The 'Harvest Moon' is finally set to make an appearance in October

Stargazers are in for a treat next week as a special full moon will be visible in the night sky.

Earlier in this year, you likely heard of the Great American Eclipse in August or even the triple threat lunar event hosting a Snow Moon, comet, and a lunar eclipse in February -- but next Thursday night, something different will happen.

RELATED: 28 weird names we have for different full moons

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28 weird names we have for different full moons
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28 weird names we have for different full moons

Supermoon

According to a statement from NASA, the next time super moon will be this close will be on 25 November 2034. (Photo by Soner Kilinc/Anadolu Agency/Getty Images)

November: Beaver Moon, Frost Moon

(Photo by Rainer Erl/McPhoto/ullstein bild via Getty Images)

December: Cold Moon, Long Night's Moon

(Photo via REUTERS/Ognen Teofilvovski)

January: Wolf Moon, Old Moon

(Photo by Matt Cardy/Getty Images)

February: Snow Moon, Hunger Moon

(Photo credit ARMIN WEIGEL/AFP/Getty Images)

March: Worm Moon, Sap Moon, Crow Moon

Photo Credit: Getty 

April: Pink Moon, Grass Moon, Fish Moon

Photo Credit: Karihak/flickr

May: Flower Moon, Planting Moon

Photo Credit: Marcus Ward/Flickr 

June: Strawberry Moon, Rose Moon

(Photo by John McDonnell / The Washington Post via Getty Images)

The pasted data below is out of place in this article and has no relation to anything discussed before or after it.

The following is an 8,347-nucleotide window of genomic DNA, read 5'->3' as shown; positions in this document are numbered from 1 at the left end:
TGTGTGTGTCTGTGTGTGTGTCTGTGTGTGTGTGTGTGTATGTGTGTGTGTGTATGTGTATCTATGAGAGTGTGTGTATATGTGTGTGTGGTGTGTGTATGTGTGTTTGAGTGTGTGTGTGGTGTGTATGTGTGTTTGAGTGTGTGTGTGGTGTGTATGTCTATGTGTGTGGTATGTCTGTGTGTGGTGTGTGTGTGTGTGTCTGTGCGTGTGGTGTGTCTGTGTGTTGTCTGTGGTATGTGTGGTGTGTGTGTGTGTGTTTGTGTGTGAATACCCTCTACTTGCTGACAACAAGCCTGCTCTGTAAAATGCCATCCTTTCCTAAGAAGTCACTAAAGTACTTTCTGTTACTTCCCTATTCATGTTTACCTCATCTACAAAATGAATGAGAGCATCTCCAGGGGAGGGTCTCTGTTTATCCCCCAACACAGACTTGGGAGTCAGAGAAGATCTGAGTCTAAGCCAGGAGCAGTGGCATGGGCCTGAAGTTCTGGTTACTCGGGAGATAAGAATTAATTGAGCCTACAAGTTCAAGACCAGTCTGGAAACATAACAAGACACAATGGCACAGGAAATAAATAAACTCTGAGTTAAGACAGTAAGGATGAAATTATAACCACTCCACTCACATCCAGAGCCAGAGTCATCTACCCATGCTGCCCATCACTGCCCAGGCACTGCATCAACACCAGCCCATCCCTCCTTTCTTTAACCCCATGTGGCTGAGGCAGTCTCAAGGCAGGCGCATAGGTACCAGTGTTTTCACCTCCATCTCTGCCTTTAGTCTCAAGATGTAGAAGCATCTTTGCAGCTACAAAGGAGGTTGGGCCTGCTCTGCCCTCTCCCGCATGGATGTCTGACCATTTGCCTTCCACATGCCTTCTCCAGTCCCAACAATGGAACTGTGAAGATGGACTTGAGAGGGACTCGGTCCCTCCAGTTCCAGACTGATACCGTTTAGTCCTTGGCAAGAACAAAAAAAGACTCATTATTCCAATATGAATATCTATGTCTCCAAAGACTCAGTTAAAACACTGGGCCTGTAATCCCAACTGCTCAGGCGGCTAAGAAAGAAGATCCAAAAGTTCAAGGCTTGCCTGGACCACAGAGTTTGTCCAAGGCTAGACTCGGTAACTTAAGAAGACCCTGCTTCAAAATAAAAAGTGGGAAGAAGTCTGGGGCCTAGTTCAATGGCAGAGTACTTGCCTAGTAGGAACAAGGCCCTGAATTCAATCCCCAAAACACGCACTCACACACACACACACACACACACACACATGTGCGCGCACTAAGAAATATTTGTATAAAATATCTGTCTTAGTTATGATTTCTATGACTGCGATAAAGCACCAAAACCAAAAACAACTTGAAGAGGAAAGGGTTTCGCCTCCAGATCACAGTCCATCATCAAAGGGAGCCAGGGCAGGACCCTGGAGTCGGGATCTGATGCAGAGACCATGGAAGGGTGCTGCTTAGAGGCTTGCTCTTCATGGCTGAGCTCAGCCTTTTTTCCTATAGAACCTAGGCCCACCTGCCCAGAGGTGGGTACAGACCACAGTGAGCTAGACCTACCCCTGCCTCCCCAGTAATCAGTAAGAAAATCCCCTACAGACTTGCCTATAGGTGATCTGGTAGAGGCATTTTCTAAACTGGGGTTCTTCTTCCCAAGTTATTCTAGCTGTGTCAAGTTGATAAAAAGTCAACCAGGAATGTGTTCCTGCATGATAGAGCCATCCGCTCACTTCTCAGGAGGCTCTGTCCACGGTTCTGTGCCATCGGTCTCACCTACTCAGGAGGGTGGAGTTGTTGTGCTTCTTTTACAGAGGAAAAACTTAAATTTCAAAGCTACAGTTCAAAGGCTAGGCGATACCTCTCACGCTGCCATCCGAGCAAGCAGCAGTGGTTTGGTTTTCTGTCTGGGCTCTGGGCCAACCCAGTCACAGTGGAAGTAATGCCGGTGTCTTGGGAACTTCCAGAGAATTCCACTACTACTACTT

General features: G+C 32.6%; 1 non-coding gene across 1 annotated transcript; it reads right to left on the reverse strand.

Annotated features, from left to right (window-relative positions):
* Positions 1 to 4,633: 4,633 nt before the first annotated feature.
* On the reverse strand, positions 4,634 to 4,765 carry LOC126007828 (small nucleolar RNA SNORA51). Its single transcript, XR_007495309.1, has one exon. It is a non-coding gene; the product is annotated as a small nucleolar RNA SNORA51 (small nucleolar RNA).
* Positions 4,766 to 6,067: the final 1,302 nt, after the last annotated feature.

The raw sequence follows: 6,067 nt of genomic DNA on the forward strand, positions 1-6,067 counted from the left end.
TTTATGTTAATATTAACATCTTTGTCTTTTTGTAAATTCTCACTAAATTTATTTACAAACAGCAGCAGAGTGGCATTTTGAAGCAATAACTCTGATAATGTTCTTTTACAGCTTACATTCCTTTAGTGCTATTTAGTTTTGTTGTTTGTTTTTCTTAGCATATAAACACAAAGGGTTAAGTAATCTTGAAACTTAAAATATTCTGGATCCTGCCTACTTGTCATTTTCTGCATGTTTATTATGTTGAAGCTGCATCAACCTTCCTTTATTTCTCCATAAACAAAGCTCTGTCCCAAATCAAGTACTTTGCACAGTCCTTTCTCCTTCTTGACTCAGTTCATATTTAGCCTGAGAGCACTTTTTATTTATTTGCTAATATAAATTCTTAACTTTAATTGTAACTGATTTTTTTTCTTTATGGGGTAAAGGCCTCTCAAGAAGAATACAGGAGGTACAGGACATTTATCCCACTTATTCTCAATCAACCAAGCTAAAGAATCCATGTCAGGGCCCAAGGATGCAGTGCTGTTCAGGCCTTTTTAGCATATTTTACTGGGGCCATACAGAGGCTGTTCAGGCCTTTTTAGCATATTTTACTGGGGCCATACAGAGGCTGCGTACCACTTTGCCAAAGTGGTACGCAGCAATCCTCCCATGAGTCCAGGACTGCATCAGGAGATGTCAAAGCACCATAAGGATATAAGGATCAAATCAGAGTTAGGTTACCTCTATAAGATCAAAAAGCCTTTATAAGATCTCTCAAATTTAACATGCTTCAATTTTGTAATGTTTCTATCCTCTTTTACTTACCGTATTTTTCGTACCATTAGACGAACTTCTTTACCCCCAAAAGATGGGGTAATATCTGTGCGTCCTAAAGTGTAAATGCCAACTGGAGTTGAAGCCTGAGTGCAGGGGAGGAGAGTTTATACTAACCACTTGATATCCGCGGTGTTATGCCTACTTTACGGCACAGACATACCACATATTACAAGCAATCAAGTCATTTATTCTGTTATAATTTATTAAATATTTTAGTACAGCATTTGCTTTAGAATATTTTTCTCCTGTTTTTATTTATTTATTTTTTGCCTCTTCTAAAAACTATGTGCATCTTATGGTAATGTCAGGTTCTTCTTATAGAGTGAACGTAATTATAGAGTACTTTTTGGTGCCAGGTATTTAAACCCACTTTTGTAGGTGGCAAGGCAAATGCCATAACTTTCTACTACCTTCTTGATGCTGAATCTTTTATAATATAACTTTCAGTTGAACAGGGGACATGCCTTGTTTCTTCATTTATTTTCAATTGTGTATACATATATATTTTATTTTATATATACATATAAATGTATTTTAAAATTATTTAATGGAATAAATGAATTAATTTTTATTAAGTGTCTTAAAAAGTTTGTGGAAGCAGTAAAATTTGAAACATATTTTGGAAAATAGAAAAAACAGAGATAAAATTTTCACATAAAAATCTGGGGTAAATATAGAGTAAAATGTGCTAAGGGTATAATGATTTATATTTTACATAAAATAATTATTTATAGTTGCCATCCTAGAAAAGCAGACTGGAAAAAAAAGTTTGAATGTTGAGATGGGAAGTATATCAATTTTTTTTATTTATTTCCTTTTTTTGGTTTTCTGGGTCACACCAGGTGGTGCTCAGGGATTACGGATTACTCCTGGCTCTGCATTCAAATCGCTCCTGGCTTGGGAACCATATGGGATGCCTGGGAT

July: Buck Moon, Thunder Moon, Hay Moon

Photo Credit: Miwok/Flickr

August: Sturgeon Moon, Red Moon

(Photo by Pradita Utana/NurPhoto via Getty Images)

September: Harvest Moon, Corn Moon

REUTERS/Mike Blake 

October: Hunter's Moon

(Photo by Bill O'Leary/The Washington Post/Getty Images)

Bonus: A 'blue moon' happens when the moon rises in its full stage twice during the same month.

REUTERS/Darren Staples 

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It's a full moon known as the "Harvest Moon" and, much like the image its name might conjure, the moon is expected to shine extra bright next week with an orange, yellow or reddish hue, known as the "Harvest Moon Effect."

In addition to its strange hue, the Native Americans gave it the name because of its abundance of moonlight early in the evening, which was a great help to farmers harvesting their summer grown crops in the early fall. The names of many full moons originated from Native American tribes, which used the natural satellite as a marker for the start and end of seasons.

The October moon also has other names, like the Travel Moon, the Dying Moon and the Full Hunter's Moon.

SEE ALSO: When will the next total solar eclipse happen in the U.S.?

Though this year's Harvest Moon will take place during the first week of October, the lunar event normally occurs in September as it typically falls closest to the autumnal equinox for the Northern Hemisphere, or the first day of fall -- Sept. 22.

But because the September full moon arrived early this year, on the night of Sept. 5 in the U.S., October's full moon will fall the closest to the September equinox.

This phenomenon will be at its maximum Thursday afternoon, shortly after 2 p.m. EST, but will not be immediately viewable to those watching in the continental U.S. until it rises at 6:51 p.m. The moon will set the following morning at 7:40 a.m. and seem full for a few days.

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